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Stok & Associates v. Citibank  (10-514) 
Whether party claiming waiver of right to arbitrate must demonstrate prejudice  
Dismissed on June 2, 2011 because the parties settled  

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Stok and Citibank had a contract governing their banking relationship, and the contract contained an agreement to arbitrate all disputes. After a dispute arose regarding Citibank's handling of a check, Stok sued in state court alleging a number of state law claims. Citibank filed an answer which made no reference to arbitration. Over the following two weeks, Stok made four filings relevant to its case (offer of judgment, request for production, reply, notice of readiness for trial) and the court set a trial date. Two weeks later Citibank filed a motion to compel arbitration in state court. Another month later Citibank filed a petition to compel arbitration in federal court, which was denied. The 11th Circuit reversed. 

The 11th Circuit reasoned that Citibank's participation in litigation did not result in prejudice to Stok. Citibank delayed for only one month before invoking its right to arbitrate, and Stok could not point to any portion of the record that reveals either the amount of money it spent or the number of hours it dedicated to conducting litigation-specific discovery and preparing litigation-specific documents.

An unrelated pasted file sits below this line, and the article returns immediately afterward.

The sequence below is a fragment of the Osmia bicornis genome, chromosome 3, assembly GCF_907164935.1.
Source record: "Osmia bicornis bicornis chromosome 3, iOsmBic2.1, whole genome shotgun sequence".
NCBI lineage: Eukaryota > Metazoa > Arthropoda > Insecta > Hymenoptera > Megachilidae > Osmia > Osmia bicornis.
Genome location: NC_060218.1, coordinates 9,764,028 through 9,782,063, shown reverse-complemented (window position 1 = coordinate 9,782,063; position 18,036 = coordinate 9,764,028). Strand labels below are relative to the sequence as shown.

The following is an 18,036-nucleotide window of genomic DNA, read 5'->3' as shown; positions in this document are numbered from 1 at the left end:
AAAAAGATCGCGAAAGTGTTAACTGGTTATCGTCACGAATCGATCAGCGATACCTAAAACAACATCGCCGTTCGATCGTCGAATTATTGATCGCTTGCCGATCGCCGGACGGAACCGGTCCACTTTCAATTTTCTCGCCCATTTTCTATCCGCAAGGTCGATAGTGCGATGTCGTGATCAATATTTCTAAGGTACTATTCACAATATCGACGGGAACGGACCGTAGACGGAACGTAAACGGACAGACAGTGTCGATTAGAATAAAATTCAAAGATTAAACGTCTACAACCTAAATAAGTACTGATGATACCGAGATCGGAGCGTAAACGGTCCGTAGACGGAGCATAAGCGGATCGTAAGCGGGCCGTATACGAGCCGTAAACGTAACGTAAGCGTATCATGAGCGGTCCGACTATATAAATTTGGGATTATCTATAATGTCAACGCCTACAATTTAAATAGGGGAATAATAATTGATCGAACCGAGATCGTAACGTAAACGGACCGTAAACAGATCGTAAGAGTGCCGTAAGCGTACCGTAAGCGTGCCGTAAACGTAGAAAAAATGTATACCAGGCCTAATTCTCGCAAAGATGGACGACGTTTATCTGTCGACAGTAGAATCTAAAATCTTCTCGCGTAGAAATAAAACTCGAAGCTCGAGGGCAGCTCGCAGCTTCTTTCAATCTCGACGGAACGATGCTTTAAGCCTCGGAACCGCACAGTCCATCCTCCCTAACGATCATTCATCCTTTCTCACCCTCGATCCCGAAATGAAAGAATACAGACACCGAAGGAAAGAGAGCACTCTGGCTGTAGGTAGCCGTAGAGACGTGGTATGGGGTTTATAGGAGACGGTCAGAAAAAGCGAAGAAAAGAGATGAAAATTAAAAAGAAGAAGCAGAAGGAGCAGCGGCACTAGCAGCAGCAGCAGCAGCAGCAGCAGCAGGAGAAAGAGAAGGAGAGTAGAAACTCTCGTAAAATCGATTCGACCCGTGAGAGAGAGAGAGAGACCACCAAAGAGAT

The US Supreme Court granted certiorari to review the 11th Circuit judgment. The Supreme Court dismissed the case on June 2, 2011 because the parties settled. 

Case below:  Citibank v. Stok & Associates (11th Cir 07/20/2010) 
Official docket sheet 
Certiorari granted: February 22, 2011. Case dismissed June 2, 2011.

Question presented:   

Despite the prevalence of arbitration provisions, parties very frequently elect to waive their contractual right to arbitrate and instead seek to resolve their disputes in a court of law. Because this Court has yet to rule upon when such a waiver becomes binding, a broad and profound conflict has arisen in the Circuit courts as to whether a showing of prejudice is required to render such a waiver irrevocable. Therefore, it is necessary for this Court to answer the following inquiry:

Under the Federal Arbitration Act (“FAA”), should a party be required to demonstrate prejudice after the opposing party waived its contractual right to arbitrate by participating in litigation, in order for such waiver to be binding and irrevocable?

Certiorari Documents: 

Briefs on the merits: 

Counsel:

  • For Petitioner: Robert A. Stok; Stok & Associates, P.A.; Turnberry Plaza; 2875 NE 191st Street, Suite 304; Aventura, FL  33180; rstok@stoklaw.com; (305) 935-4440. 
  • For Respondent: John D. Boykin; Casey Ciklin Lubitz Martens & O'Connell; 515 North Flagler Drive, 20th Floor; West Palm Beach, FL  33401; jboykin@caseyciklin.com; (561) 832-5900. 

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